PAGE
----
|Water type||Hard water, freshwater||Water temperature||70 to 81 degrees Fahrenheit|
|Substrate||Sands, rock, pebbles||Tank size||10 gallons (for six fish)|
|pH||6.0 to 7.0||Tank set-up||Floating plants, caves|
|Lighting||Prefer dark environment||Water hardness||2 to 10 dkH|
|Filter||Helps to aerate the water||Water heater||Ensures tropical temperature|
|Nitrite||0 ppm||Nitrate||<20 ppm|
|Ammonia||0 ppm||GH||<10 dGH|
Do Neon Tetras Need A Filter?
Neon tetras don’t need filtration to survive if the tank is filled with enough plants. That’s because the plants act as a natural filter for the fishes. But it’s only applicable in special conditions.
If you are not an experienced fish keeper, keeping the plants for the filtrations system won’t be wise. Arrange a proper filter for the tank to maintain the aeration system. You need to adjust the aeration cycle before you add the neon tetras.
Get a filter that is compatible with the tank’s volume. In this way, the filtration system can quickly help the bacteria in ammonia processing.
Maintain the GPH (gallons per hour) ratio and keep it four times higher than the tank’s volume. The standard GPH should be around 40 for 10 gallons.
Do Neon Tetras Need A Heater?
Yes, heating is necessary for the neon tetras tank. You should know that neon tetras are mainly tropical fish. In an aquarium, you need to maintain the temperature like the tropical water.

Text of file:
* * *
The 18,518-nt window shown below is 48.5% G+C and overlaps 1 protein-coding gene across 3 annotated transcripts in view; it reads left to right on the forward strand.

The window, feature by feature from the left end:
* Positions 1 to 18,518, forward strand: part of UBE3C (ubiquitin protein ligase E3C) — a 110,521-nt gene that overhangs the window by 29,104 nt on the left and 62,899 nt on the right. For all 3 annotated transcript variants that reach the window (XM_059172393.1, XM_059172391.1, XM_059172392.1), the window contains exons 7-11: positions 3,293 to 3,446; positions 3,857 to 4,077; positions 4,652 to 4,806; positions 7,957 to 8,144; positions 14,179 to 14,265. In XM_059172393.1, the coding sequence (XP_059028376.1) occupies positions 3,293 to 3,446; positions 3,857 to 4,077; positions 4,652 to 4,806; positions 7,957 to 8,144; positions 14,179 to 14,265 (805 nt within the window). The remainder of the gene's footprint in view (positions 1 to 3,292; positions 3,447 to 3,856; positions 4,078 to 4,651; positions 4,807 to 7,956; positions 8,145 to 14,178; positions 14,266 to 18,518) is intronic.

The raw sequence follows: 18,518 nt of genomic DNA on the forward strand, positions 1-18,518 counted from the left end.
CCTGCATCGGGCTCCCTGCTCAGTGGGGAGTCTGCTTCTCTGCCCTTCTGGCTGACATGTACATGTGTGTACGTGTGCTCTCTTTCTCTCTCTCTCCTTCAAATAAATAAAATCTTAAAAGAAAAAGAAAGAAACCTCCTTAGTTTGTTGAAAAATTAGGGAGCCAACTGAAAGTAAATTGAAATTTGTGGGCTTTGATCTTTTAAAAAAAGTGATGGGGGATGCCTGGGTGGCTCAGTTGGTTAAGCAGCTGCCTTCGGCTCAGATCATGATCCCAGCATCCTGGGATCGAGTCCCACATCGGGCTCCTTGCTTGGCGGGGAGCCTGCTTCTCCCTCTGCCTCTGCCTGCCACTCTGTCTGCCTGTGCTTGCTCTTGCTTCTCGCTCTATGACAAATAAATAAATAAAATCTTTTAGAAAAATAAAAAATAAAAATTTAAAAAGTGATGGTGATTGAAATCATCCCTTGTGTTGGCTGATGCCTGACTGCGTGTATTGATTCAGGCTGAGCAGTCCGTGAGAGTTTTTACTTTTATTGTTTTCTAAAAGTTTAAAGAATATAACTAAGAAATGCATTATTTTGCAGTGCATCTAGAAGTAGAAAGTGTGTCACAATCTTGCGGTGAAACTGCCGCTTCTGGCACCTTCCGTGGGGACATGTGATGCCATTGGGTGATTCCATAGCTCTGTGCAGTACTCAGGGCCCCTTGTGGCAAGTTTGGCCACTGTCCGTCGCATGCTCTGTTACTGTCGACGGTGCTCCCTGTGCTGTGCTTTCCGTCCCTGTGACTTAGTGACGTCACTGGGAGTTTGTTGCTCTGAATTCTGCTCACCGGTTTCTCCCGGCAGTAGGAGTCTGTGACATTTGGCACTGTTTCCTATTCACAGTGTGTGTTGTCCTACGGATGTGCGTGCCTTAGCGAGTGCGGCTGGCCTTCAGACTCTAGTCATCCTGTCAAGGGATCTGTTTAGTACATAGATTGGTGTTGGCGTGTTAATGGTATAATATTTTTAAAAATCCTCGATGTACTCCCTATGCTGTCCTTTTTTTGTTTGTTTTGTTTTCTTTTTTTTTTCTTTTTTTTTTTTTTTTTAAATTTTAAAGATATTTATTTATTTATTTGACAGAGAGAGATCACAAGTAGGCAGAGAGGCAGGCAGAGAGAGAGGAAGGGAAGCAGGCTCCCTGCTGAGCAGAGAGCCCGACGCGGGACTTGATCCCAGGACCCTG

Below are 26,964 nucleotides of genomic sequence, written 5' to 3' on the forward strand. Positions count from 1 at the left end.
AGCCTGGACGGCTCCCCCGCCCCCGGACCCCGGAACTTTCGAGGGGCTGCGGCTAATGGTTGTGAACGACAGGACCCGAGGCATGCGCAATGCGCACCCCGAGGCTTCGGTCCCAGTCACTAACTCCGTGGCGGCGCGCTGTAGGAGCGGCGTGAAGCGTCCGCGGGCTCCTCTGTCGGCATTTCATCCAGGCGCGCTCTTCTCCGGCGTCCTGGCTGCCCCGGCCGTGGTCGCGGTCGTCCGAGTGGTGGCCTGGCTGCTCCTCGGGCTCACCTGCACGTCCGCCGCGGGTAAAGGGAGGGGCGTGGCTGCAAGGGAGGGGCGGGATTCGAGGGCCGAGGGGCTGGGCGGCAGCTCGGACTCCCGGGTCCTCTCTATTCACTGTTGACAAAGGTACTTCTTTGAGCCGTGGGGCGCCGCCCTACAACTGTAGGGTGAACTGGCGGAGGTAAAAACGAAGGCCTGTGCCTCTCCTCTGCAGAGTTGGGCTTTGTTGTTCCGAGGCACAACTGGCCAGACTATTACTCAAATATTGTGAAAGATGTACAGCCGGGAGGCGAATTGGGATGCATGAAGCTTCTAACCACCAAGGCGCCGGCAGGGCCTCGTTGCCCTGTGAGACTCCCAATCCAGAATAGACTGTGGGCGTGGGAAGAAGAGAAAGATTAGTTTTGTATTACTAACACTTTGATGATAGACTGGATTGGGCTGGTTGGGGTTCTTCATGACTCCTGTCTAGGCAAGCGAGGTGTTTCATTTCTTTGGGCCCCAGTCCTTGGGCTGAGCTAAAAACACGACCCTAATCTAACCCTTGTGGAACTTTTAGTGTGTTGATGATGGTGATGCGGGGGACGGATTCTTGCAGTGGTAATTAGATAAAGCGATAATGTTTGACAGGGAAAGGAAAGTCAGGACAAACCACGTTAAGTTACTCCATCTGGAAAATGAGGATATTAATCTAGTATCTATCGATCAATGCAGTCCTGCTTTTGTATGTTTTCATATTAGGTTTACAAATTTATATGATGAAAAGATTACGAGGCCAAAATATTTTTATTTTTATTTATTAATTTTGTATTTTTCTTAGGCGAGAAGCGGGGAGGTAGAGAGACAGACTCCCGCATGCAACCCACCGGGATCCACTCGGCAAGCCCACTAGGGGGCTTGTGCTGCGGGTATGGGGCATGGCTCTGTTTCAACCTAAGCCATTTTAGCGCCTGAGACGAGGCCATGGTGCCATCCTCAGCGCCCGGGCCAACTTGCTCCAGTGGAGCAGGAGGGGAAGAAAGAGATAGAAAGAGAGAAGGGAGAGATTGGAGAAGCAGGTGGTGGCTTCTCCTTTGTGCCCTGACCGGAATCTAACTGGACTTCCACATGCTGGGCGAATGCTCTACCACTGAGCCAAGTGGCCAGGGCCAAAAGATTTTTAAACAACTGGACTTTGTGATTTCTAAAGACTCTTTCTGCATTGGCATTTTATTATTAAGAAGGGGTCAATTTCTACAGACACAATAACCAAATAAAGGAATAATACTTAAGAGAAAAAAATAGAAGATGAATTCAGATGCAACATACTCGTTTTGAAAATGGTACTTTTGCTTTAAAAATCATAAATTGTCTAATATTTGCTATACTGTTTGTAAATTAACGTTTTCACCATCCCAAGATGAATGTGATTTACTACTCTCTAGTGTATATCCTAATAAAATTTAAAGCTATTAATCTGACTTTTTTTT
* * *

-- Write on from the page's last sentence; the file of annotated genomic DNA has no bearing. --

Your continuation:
Neon tetras need a stable temperature of 72 to 76 degrees Fahrenheit (22 to 24 degrees Celsius). It would be challenging to stabilize the aquarium temperature as it varies according to seasons or days.
So, get a water heater, attach it to your tank, and control the temperature accordingly. Even for breeding, you would need the standard temperature.
Plants and Decors for Neon Tetra
You can’t even think of keeping fish without planting some plants and decors. They provide a mixed environment like swimming space and covers to hide or stay in.
The groups of tetras can efficiently be schooled together in the open areas and play along. They also like to hide in the plants or remain there for some time when they feel uncomfortable or insecure. You will notice them dart over to the plant when a tetra feels threatened.
It would be best to add some live plants because they help remove the nitrates from the water and maintain the oxygen level. Tetras don’t like other kinds of decorations because they think the sets might take up space in their territory.
You can use tall plants like Brazilian pennywort, Ludwigia repens, Cryptocoryne wendtii, or floating plants like red river floaters, frogbit, dwarf lettuce, etc.
You don’t need to arrange light separately because neon tetras originated in black water environments. In tropical regions, countless leaves fall in the streams and rivers.
Tannic acid emits from those leaves and dyes the water with a dark brown color. The tetras are compatible with such watercolors, so they don’t need bright lights.
In fact, they love to live in the dark, just like the spiders. So, maintain a low or medium light for proper growth of neon tetras.
You can also add some floating plants to diffuse the light and provide shade to neon tetras. When a female tetra breeds the eggs, ensure the entire tank is in the dark because they are too sensitive to lights.
It’s crucial to learn about common diseases if you want to keep neon tetras in your home aquarium. Neon tetra disease and false neon tetra disease are two common diseases noticed in neon tetras. Both of them are pretty fatal. Parasite worms like Tubifex worms cause them.